What we believe influences our taste, our most consequential choices, our self-esteem and sense of our own weight in the world.
When we are viewed from outside and classified, what’s typically picked out are the inherited features (“nature”) and the conditioning (“nurture”). The parts actually played by nature and nurture are not easy to calibrate – especially since their shaping power mostly passes beneath conscious awareness.
There is, however, one shaping factor that does enter consciousness relatively undisguised: our beliefs about our nature and nurture.
For a belief change to deserve the name “conversion,” it must reach toward the fundaments – the beliefs that underlie and support our surface opinions. That being so, conversions must be major events in the drama of who we are.
How does a conversion happen?
Is it a result of second-order conditioning, a new layer of stimulus-response that blankets the primary layer? If we have volunteered for a conditioning process (so that we can stop smoking or stop procrastinating), then our very beliefs are what made the therapeutic process available to us. Our habits have been changed but not basic views.
If on the other hand we’ve been coerced (as in brainwashing), that’s not a conversion. In such a case, we’ve been terrorized, shamed or tortured to the point where we’ve “confessed” to what we don’t actually believe. (If we believed our confession, all those coercive preliminaries would’ve been superfluous.) Of course, once we have said XYZ under duress, and been made to perform some action that demonstrates fake sincerity about XYZ, a reinforcing mechanism takes over the human psyche. We will try to make future verbal and physical performances line up consistently with XYZ. Achieving this miserable kind of consistency, we can come to think we are what we have heard ourselves say and seen ourselves do.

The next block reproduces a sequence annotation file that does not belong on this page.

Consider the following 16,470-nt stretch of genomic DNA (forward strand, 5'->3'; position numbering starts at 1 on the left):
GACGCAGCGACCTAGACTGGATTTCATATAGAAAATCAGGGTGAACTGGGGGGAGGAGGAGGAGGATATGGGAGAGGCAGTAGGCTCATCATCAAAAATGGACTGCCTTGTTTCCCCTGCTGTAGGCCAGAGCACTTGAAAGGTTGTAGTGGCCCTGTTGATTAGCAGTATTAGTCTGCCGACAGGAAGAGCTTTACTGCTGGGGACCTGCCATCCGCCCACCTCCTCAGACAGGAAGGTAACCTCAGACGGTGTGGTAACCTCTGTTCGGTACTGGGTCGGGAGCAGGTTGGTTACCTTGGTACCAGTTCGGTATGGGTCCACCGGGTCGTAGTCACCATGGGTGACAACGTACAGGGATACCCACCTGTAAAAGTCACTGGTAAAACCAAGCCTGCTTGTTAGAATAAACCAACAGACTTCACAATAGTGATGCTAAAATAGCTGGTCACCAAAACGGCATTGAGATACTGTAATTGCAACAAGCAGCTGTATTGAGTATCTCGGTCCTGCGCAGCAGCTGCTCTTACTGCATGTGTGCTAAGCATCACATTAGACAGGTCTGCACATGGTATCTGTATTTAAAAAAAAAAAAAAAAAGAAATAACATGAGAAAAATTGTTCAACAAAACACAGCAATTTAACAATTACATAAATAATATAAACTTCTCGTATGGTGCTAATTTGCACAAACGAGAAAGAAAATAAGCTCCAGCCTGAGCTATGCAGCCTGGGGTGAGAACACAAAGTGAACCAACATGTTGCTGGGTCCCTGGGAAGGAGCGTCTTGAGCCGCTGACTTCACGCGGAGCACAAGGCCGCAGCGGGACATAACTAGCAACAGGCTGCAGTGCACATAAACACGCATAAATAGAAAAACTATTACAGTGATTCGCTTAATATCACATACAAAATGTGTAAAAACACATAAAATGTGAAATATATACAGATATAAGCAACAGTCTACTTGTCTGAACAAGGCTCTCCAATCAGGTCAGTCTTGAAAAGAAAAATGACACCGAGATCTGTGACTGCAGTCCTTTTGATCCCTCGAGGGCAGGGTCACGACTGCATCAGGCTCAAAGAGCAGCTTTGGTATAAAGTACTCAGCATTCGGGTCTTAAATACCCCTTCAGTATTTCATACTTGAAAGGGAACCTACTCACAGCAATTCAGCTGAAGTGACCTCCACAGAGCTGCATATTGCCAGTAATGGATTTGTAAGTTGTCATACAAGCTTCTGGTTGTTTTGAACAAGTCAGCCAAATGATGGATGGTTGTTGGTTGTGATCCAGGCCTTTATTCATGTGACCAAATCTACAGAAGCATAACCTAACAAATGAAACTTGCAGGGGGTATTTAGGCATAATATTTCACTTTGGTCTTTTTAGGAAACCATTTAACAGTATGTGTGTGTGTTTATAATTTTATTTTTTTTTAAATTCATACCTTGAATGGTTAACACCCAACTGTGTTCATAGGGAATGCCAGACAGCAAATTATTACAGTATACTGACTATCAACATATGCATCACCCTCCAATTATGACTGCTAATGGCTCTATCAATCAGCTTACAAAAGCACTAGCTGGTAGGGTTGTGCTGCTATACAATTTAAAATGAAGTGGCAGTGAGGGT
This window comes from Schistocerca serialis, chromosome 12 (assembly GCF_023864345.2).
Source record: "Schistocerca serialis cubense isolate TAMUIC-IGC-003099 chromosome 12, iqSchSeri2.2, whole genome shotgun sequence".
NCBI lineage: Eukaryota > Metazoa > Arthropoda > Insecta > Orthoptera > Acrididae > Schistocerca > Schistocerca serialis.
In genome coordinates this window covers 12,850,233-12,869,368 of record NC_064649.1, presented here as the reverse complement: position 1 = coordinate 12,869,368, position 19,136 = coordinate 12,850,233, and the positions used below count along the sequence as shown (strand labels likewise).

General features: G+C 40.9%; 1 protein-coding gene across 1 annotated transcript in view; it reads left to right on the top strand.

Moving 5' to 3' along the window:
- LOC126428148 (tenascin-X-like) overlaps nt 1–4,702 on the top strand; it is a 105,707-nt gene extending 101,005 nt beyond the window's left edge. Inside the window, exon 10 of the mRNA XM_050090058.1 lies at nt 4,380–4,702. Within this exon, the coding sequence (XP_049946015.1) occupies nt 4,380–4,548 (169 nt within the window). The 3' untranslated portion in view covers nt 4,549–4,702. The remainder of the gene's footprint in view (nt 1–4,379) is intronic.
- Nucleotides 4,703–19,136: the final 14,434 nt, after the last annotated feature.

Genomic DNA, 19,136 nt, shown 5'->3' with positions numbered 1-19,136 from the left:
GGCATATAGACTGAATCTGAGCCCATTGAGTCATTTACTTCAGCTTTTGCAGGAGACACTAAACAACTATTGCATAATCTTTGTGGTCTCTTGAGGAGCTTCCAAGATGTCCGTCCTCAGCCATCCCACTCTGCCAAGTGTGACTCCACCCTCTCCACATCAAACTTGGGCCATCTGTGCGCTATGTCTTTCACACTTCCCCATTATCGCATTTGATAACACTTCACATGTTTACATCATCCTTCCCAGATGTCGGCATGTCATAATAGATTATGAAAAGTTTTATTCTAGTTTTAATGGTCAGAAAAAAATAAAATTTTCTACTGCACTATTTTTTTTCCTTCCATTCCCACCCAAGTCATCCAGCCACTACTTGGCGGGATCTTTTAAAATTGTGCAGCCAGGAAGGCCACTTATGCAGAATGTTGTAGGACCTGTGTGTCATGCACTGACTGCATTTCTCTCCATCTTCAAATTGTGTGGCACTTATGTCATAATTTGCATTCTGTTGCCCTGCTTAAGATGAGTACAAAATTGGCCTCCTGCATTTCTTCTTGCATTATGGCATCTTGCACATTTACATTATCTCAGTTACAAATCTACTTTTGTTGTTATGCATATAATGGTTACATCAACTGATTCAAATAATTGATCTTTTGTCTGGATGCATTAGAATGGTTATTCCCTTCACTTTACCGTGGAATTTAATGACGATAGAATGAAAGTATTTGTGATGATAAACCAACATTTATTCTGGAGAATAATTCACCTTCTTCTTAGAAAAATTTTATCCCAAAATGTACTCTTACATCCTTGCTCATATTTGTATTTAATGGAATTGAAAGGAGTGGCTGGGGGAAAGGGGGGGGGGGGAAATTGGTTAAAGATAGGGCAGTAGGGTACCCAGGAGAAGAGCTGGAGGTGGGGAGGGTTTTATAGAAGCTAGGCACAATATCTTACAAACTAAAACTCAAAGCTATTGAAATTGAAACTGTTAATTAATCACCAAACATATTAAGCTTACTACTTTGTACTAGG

A real conversion is not like that. In it, we come on a fundamental level to think differently from how we thought before. That changes our idea of who we are – and used to be – and will be. Why? Because – as we now think (given a higher vantage point, a better connector for the dots, a refuting instance) – we were mistaken before and can see truer now.
But how could we ever allow such a deep, self-wrought transformation to happen? It must be terribly costly. Our sense of who we are will be threatened. Our friends and supporters may pull away. So many fine threads of being are still tied up with our now-rejected beliefs that, when these fine threads too get rewoven, we may wonder whether our former friends weren’t right after all. It may cross our minds that we’ve now become our own worst enemies.
It is not a small thing to change a fundamental belief.
I have been a fervent Fidelista, a conservative, an atheist, a theist, a determinist, a believer in free will, a gnostic, a Jew, a traditional woman, a feminist (though not a party-liner).
It’s been “conversion” after “conversion,” each one carrying the pains and costs itemized above. I regret none of it. It was a search for truth – the Ariadne’s thread through the labyrinth of life. Whether or not we have some innate ability to recognize truth (or at least to self-correct when we become aware of false notes), we certainly aren’t born knowing it. Still, as Aristotle said, it is truth that:
All [men and women] by nature desire to know.